Sat, 18 Nov 2006
A few of the upcoming events you may want to participate in, attend or watch. I'll be at several of them. Come and say hi if you're there as well.
Henry Porter's Suspect Nation documentary
Monday 20 November, 21:00 (repeat Wednesday 29 November 22:00)
Since Tony Blair's New Labour government came to power in 1997, the UK civil liberties landscape has changed dramatically. ASBOs were introduced by Section 1 of the Crime and Disorder Act 1998 and first used in 1999. The right to remain silent is no longer universal. Our right to privacy, free from interception of communications has been severely curtailed. The ability to travel without surveillance (or those details of our journeys being retained) has disappeared.
Indeed, as Henry Porter (the Observer journalist famous for his recent email clash with Tony Blair over the paring down of civil liberties) reveals in this unsettling film, our movements are being watched, and recorded, more than ever before.
London Assembly, 7 July Review Committee
Wednesday 22 November, 14:00 (will be webcast live)
The Chamber , City Hall, The Queen's Walk, London SE1 2AA
The meeting will be attended by senior representatives from the emergency services, Transport for London, and the National Health Service. The Committee will ask them questions about what progress they have made on key issues such as underground communications, digital radios / alternatives to mobile telephones, and putting in place plans to care for survivors of major incidents.
Civil liberty vs. the database state
Wednesday 29th November, 19:00 - 21:00
Lecture Theatre One, Blackett Laboratory, Imperial College, Prince Consort Road, South Kensington, London SW7
Sir Malcolm Rifkind, QC, MP, Ross Anderson and Henry Porter consider where we go from here. The Identity Cards Act 2006 is law, and must be repealed, but meanwhile the government is already working on extending its scope, through "information sharing" across the public sector and an "Identity Management Action Plan" to be produced by the end of this year. What new threats does this offer to personal liberty? How can the slide to the database state be halted?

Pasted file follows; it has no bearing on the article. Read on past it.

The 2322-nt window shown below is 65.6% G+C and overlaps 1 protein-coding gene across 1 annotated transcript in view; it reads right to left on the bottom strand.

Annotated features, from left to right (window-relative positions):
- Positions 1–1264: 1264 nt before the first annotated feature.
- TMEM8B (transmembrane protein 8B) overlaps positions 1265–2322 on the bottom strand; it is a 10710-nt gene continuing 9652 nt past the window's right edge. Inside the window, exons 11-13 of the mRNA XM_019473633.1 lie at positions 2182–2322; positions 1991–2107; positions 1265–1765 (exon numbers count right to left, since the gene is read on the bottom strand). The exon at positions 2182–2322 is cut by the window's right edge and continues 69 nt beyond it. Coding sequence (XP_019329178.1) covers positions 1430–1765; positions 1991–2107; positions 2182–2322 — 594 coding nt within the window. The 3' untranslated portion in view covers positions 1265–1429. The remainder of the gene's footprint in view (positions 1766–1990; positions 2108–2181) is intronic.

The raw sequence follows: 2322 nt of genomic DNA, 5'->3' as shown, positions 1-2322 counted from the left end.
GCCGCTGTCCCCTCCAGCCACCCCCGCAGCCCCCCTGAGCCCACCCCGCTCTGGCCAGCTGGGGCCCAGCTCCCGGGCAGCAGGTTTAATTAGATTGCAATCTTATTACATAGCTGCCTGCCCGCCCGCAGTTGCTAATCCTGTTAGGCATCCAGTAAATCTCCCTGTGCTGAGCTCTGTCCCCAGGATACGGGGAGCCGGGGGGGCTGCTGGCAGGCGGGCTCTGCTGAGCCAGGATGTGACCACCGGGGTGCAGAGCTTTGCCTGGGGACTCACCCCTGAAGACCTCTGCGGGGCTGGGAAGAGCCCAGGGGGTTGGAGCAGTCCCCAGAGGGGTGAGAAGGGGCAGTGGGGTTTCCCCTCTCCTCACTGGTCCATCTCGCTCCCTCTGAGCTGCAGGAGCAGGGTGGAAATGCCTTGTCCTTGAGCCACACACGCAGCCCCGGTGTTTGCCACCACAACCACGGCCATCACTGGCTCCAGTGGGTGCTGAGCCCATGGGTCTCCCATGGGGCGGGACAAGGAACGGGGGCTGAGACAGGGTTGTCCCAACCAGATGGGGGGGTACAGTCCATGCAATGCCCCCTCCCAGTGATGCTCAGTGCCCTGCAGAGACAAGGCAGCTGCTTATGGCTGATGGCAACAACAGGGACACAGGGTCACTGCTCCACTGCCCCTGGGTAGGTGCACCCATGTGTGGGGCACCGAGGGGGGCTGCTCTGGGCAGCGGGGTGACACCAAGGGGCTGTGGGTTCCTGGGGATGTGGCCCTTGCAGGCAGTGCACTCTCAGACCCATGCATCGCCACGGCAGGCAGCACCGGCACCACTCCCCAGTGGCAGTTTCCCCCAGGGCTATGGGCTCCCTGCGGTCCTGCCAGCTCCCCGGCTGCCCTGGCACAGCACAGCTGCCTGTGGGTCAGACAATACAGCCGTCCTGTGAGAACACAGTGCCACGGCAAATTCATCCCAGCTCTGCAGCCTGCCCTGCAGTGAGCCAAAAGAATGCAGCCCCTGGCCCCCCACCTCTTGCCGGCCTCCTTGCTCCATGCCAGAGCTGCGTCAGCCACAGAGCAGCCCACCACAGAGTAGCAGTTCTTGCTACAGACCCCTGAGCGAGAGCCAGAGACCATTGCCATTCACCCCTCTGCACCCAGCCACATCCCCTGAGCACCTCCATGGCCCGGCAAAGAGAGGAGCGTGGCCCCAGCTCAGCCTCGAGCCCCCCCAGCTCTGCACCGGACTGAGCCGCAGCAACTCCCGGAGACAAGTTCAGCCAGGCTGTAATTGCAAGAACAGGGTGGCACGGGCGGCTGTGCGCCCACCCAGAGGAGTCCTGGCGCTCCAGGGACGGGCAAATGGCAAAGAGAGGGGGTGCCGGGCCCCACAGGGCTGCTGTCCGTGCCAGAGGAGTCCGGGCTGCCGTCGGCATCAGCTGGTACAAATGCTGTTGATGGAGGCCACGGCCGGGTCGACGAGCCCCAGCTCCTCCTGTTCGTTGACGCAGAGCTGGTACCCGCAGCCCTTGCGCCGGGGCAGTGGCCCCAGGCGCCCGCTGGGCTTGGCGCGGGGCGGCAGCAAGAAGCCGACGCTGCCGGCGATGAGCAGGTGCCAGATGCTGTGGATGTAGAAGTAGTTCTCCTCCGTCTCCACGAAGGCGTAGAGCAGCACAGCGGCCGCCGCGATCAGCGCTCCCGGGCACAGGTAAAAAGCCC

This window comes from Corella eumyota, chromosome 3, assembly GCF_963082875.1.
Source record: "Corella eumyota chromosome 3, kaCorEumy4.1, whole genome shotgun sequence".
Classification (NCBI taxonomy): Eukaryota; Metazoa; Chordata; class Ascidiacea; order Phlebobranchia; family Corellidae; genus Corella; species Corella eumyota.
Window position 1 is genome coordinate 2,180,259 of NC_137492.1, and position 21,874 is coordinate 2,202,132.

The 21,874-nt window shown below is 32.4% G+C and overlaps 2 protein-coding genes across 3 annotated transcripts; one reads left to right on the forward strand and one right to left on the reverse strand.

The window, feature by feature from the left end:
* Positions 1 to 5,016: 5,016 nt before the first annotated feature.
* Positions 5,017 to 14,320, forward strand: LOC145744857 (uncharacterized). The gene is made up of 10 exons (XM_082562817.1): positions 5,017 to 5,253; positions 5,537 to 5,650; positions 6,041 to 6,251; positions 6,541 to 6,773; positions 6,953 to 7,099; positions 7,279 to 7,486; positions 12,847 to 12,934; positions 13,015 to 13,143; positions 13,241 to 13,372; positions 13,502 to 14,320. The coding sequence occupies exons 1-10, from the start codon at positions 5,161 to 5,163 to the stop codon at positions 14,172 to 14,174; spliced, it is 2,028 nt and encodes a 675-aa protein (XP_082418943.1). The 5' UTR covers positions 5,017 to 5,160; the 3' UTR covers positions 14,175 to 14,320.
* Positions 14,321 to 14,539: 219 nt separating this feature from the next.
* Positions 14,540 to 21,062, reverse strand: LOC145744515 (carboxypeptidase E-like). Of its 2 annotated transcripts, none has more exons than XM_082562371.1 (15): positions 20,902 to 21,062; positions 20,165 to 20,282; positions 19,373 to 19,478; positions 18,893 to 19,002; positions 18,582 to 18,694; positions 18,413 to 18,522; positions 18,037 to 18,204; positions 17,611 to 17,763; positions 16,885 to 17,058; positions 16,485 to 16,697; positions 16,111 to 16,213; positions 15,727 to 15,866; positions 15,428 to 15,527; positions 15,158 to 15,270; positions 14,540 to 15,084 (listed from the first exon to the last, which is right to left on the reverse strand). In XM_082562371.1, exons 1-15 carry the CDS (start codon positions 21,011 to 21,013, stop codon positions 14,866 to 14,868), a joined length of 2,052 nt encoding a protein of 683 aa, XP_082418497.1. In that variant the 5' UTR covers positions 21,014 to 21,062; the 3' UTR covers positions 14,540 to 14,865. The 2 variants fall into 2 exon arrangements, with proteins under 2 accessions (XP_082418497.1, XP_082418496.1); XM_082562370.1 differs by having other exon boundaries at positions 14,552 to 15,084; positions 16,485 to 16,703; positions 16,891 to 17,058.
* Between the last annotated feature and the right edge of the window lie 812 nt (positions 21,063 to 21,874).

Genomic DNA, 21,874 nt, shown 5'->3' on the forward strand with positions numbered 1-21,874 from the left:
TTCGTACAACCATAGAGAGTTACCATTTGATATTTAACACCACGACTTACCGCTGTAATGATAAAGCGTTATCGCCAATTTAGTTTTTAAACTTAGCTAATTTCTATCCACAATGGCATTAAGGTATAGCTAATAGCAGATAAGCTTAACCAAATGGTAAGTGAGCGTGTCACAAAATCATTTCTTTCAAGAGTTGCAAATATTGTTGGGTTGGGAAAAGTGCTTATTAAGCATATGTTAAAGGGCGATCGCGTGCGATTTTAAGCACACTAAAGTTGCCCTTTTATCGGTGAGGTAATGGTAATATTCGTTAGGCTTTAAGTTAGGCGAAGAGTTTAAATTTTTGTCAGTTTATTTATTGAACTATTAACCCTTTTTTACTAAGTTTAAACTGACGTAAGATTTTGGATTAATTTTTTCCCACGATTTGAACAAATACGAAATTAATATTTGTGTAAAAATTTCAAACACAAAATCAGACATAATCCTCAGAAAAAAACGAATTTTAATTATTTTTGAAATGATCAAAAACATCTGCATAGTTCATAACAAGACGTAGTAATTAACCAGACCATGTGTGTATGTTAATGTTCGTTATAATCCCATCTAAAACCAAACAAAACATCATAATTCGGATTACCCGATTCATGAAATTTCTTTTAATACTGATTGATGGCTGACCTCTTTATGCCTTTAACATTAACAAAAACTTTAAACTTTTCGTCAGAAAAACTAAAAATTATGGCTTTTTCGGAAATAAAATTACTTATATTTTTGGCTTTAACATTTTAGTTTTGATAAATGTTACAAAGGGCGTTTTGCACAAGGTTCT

Reclaiming our rights
Saturday 2nd December, 10:00 - 17:00
Libeskind Building (Graduate School), London Metropolitan University, Holloway Road N7, (tube Holloway Road)
Plenary speakers: Gareth Peirce, Mark Thomas, Craig Murray, Mark Muller, Brian Haw, Bill Bowring, Nafeez Ahmed
Themes: Anti-terrorism measures, detention and repression of asylum seekers and other migrants, new police powers against demonstrators, ASBOs, ID cards and state surveillance; and how foreign policy and new state strategies for social control relate to all of these measures.
The Terrorist Threat and Freedoms Today - Learning from the US and UK experience
Tuesday 5th December, 19:00
House of Commons Committee Room 14, Parliament, Westminster
Speakers: David Cole (Professor of Law at Georgetown University and author of Terrorism and the Constitution) and Louise Christian (Human Rights Lawyer and Liberty Board Member)
Chair: Katy Clark MP
David Cole and Louise Christian will discuss whether sacrificing civil liberties has in fact made us safer, and suggest that some trade-offs in liberties may have actually made us less safe. They will discuss what has and has not changed since the terrorist attacks of September 11 and July 7, respectively, and how we should proceed as we seek security and justice for all in the future.
Informing yourself is one aspect of how you can act
to help halt and reverse the erosion of our civil liberties.